Verbal and Physical Bullying Decrease as Children Age but Cyberbullying Increases DOE Office of Safe and Healthy Students Prevention News Digest
Instances of cyberbullying are found to increase as students grow older. Published in School Psychology Quarterly, “Examination of the Change in Latent Statuses in Bullying Behaviors Across Time” is a paper that shows findings in bullying victimization, also highlighting the decrease in verbal and physical bullying from fifth to eighth grade, but an in increase in cyberbullying. While in past studies, bully and bully-victim subgroups are constant over time, this paper is unique in that “it captures data about bullies and bully victims over time using latent transition analysis, a person-centered approach that classifies different subgroups and traces the changes in membership over time.”
8 Tips for Schools Interested in Restorative Justice Edutopia
More recently, restorative practices in schools are surfacing to the top. Rather than punitive approaches to misbehavior, restorative justice “brings together persons harmed with persons responsible for harm in a safe and respectful space, promoting dialogue, accountability, and a stronger sense of community.” How can school implement what they know about the benefits of this approach? Edutopia provides 8 tips on how to get started.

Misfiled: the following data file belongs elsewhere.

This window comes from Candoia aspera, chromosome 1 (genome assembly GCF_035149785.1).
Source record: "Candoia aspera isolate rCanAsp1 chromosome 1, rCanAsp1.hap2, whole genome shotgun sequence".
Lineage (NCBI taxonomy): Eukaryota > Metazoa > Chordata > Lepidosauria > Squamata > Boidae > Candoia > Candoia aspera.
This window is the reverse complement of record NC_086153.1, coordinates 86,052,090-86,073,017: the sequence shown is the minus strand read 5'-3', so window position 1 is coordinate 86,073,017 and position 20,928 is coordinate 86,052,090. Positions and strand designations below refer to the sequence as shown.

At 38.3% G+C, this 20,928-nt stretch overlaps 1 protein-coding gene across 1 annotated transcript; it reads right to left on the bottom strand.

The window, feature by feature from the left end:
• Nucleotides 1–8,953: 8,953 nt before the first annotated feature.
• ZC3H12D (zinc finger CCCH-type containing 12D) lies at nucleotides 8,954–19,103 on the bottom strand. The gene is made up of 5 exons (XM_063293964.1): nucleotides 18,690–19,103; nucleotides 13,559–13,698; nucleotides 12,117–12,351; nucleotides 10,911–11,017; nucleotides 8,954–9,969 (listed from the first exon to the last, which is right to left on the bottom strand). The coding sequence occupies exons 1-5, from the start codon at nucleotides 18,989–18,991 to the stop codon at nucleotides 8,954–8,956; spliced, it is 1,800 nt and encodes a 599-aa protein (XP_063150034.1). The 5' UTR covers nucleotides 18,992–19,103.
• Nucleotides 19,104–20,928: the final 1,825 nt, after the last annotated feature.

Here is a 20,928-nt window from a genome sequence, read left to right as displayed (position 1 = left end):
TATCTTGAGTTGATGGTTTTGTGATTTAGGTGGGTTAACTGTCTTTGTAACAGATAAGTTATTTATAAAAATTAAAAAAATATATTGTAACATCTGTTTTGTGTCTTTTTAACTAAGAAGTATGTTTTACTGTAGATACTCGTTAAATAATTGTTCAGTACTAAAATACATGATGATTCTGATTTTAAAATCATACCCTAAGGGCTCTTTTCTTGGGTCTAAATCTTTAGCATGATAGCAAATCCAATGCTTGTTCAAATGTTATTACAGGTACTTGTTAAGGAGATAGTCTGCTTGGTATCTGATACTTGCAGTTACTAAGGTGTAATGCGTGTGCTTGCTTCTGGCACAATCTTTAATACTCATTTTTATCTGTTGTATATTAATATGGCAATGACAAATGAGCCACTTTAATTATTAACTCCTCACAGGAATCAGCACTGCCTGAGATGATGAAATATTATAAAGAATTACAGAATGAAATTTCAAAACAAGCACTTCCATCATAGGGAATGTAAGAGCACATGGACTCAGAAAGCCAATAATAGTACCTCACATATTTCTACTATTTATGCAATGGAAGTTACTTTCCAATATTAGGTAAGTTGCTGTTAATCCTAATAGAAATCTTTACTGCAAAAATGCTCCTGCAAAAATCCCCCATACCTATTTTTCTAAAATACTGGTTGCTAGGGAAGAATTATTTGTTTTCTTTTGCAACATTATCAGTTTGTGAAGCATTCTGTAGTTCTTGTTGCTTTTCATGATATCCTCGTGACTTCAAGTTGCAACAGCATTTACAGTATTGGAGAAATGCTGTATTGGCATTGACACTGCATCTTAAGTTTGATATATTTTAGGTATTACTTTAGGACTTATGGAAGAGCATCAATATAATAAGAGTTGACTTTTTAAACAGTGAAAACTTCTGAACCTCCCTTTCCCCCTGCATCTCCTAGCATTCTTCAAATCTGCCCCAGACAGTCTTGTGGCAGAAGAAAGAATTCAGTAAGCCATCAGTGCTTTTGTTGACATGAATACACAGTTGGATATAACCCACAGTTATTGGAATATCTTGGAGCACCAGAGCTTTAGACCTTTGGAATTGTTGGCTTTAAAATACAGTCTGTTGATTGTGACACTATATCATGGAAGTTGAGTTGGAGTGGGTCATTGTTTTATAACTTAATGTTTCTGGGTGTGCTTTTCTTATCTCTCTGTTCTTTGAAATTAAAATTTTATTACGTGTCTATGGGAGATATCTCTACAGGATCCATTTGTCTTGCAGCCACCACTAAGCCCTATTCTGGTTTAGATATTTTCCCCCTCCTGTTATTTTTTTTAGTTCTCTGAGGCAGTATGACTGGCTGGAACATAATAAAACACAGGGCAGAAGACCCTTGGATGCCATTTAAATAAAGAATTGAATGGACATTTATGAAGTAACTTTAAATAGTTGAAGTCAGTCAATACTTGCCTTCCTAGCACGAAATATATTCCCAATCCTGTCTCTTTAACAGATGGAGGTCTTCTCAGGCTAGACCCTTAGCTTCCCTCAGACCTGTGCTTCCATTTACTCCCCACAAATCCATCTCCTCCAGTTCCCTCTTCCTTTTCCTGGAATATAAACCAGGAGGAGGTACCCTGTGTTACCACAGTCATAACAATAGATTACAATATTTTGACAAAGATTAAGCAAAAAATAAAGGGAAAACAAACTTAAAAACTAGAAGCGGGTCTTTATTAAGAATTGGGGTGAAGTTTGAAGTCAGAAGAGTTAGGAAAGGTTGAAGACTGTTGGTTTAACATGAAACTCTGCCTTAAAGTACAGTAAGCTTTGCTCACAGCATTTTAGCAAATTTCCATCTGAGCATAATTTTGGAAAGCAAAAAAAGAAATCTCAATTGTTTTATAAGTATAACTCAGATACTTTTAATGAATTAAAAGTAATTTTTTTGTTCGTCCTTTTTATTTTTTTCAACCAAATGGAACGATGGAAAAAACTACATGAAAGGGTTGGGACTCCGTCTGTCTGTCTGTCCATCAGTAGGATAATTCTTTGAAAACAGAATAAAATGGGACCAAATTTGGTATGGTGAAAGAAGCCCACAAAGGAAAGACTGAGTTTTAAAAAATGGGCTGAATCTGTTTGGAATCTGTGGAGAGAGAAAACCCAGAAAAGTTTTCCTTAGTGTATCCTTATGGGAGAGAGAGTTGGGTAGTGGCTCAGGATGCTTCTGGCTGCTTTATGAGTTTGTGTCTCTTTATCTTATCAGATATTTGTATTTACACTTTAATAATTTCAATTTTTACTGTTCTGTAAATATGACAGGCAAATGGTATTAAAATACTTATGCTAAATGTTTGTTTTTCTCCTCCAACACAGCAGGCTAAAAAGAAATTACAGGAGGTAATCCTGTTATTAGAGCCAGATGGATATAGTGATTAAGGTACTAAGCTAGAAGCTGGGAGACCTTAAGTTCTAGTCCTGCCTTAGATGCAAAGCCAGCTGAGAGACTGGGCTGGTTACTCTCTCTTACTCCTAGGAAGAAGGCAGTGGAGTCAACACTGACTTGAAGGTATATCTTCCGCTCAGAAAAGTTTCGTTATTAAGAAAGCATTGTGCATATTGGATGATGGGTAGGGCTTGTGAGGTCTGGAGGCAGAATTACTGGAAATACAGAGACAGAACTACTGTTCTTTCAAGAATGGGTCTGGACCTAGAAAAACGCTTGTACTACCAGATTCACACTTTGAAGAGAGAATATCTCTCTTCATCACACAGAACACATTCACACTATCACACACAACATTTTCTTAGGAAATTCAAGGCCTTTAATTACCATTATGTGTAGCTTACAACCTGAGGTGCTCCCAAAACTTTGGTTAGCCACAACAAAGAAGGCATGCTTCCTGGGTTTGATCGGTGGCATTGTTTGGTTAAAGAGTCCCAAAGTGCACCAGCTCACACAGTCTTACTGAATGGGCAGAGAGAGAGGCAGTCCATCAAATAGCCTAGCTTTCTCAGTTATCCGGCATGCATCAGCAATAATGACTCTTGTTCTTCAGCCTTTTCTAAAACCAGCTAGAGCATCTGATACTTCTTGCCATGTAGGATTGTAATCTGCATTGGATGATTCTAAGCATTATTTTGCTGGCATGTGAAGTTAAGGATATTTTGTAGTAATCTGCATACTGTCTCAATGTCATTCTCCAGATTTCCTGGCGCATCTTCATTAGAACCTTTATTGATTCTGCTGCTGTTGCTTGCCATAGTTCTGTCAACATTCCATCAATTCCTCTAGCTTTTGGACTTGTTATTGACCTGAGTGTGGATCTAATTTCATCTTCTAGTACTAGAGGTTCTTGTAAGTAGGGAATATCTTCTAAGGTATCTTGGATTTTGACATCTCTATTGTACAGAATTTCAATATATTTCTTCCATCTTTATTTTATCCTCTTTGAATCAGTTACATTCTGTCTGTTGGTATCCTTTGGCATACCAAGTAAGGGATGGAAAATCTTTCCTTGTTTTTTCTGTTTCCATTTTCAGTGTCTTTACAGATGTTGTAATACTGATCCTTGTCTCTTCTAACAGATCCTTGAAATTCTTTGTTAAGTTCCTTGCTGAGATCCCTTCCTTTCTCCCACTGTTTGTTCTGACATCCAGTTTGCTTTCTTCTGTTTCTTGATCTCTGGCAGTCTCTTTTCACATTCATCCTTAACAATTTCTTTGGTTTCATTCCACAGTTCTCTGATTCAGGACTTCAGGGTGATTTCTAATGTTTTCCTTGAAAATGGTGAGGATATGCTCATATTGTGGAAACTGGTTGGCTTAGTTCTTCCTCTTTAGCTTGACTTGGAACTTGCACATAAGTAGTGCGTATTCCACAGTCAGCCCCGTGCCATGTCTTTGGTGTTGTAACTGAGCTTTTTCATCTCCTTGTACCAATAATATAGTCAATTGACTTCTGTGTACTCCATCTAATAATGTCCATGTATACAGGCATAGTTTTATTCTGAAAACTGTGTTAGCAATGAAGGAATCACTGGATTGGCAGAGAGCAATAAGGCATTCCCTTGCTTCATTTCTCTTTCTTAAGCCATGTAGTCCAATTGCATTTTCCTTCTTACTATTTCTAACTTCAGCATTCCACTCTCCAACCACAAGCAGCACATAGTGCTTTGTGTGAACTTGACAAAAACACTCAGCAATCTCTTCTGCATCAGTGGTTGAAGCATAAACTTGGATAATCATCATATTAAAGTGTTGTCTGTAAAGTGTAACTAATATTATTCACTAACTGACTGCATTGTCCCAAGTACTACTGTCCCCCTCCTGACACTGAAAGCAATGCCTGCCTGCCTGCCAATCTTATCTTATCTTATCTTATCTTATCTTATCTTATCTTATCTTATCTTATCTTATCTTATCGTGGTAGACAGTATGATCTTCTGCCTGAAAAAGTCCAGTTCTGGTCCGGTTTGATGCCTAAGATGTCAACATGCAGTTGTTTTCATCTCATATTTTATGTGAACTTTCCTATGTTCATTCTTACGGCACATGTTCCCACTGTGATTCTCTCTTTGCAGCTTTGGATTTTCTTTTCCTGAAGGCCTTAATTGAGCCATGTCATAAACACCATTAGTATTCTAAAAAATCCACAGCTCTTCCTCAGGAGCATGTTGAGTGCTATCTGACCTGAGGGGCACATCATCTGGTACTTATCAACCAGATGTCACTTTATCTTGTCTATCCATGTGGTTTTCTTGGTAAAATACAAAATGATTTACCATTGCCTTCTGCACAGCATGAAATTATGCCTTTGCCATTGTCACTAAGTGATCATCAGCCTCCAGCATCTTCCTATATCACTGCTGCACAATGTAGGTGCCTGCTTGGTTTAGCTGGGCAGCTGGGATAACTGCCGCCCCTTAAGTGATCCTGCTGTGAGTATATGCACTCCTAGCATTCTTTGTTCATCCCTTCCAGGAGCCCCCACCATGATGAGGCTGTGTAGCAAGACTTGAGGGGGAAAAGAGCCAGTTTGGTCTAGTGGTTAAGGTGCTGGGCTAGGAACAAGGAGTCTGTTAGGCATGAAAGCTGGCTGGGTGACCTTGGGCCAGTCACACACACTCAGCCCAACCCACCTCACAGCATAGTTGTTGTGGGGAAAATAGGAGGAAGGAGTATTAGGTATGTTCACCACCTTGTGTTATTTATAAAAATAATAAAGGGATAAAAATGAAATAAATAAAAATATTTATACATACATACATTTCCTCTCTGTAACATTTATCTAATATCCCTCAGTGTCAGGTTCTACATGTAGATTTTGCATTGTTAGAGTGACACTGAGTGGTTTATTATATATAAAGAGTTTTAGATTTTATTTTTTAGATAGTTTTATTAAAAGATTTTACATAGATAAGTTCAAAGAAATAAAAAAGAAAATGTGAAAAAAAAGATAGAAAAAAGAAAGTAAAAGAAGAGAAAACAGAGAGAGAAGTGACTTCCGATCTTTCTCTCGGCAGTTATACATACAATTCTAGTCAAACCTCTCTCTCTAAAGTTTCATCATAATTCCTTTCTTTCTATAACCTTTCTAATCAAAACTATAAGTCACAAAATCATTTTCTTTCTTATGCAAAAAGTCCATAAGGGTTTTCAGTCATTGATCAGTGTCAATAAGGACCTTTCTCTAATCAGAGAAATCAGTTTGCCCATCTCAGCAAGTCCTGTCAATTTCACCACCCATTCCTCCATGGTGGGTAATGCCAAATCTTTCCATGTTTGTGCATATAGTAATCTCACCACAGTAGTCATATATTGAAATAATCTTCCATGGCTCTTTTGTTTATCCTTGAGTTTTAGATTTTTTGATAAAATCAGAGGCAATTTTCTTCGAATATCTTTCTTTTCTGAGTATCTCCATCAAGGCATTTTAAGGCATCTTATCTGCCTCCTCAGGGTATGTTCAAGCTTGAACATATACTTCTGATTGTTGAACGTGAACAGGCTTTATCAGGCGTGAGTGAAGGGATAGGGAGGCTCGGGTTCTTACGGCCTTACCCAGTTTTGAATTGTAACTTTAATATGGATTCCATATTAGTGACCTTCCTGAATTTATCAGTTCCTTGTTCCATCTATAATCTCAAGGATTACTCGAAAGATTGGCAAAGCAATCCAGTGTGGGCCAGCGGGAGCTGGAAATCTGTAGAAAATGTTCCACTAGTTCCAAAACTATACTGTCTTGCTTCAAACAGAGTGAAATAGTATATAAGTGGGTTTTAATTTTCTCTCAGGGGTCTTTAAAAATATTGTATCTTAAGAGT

Hearing That Things Can Change Helps Teens Dodge Depression npr
In this small study conducted by David Yeager from the University of Texas at Austin, research finds that helping kids understand that “things can change for the better” can “help mitigate the high rates of depression.” Students who participated in the intervention study who were told that high school gets better showed “no increase in depressive symptoms, even if they said they were bullied.” The study is still in its early stages, but the findings look promising for teens on the onset of depression.